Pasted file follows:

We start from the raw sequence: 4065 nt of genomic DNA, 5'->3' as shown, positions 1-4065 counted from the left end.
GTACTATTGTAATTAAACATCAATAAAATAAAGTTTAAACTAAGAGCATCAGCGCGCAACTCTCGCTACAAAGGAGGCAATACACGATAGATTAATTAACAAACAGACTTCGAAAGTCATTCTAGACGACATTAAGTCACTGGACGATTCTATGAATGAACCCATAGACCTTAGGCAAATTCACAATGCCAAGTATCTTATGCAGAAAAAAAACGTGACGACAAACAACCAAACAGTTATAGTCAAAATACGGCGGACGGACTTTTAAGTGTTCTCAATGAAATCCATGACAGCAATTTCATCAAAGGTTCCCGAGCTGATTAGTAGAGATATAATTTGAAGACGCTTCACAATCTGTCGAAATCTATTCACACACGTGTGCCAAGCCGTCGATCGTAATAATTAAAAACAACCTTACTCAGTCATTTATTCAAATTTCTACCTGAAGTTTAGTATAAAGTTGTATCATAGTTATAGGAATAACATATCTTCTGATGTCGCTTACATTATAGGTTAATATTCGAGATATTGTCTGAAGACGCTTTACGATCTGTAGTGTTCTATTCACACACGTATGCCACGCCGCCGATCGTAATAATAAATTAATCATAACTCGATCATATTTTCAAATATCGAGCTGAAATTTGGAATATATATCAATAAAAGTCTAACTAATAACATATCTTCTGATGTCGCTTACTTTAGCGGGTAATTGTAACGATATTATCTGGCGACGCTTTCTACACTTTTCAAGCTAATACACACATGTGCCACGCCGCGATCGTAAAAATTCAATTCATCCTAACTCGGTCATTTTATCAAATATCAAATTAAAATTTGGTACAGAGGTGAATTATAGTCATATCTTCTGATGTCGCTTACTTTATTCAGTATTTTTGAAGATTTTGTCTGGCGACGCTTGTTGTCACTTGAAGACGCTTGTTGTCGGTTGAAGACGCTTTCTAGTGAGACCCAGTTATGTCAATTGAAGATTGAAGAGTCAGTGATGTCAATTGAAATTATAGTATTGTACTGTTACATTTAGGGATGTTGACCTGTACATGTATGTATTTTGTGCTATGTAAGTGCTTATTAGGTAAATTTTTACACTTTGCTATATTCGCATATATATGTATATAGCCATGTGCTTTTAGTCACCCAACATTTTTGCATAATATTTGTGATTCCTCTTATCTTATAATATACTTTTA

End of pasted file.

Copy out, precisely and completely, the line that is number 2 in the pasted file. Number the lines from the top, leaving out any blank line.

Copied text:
GTACTATTGTAATTAAACATCAATAAAATAAAGTTTAAACTAAGAGCATCAGCGCGCAACTCTCGCTACAAAGGAGGCAATACACGATAGATTAATTAACAAACAGACTTCGAAAGTCATTCTAGACGACATTAAGTCACTGGACGATTCTATGAATGAACCCATAGACCTTAGGCAAATTCACAATGCCAAGTATCTTATGCAGAAAAAAAACGTGACGACAAACAACCAAACAGTTATAGTCAAAATACGGCGGACGGACTTTTAAGTGTTCTCAATGAAATCCATGACAGCAATTTCATCAAAGGTTCCCGAGCTGATTAGTAGAGATATAATTTGAAGACGCTTCACAATCTGTCGAAATCTATTCACACACGTGTGCCAAGCCGTCGATCGTAATAATTAAAAACAACCTTACTCAGTCATTTATTCAAATTTCTACCTGAAGTTTAGTATAAAGTTGTATCATAGTTATAGGAATAACATATCTTCTGATGTCGCTTACATTATAGGTTAATATTCGAGATATTGTCTGAAGACGCTTTACGATCTGTAGTGTTCTATTCACACACGTATGCCACGCCGCCGATCGTAATAATAAATTAATCATAACTCGATCATATTTTCAAATATCGAGCTGAAATTTGGAATATATATCAATAAAAGTCTAACTAATAACATATCTTCTGATGTCGCTTACTTTAGCGGGTAATTGTAACGATATTATCTGGCGACGCTTTCTACACTTTTCAAGCTAATACACACATGTGCCACGCCGCGATCGTAAAAATTCAATTCATCCTAACTCGGTCATTTTATCAAATATCAAATTAAAATTTGGTACAGAGGTGAATTATAGTCATATCTTCTGATGTCGCTTACTTTATTCAGTATTTTTGAAGATTTTGTCTGGCGACGCTTGTTGTCACTTGAAGACGCTTGTTGTCGGTTGAAGACGCTTTCTAGTGAGACCCAGTTATGTCAATTGAAGATTGAAGAGTCAGTGATGTCAATTGAAATTATAGTATTGTACTGTTACATTTAGGGATGTTGACCTGTACATGTATGTATTTTGTGCTATGTAAGTGCTTATTAGGTAAATTTTTACACTTTGCTATATTCGCATATATATGTATATAGCCATGTGCTTTTAGTCACCCAACATTTTTGCATAATATTTGTGATTCCTCTTATCTTATAATATACTTTTA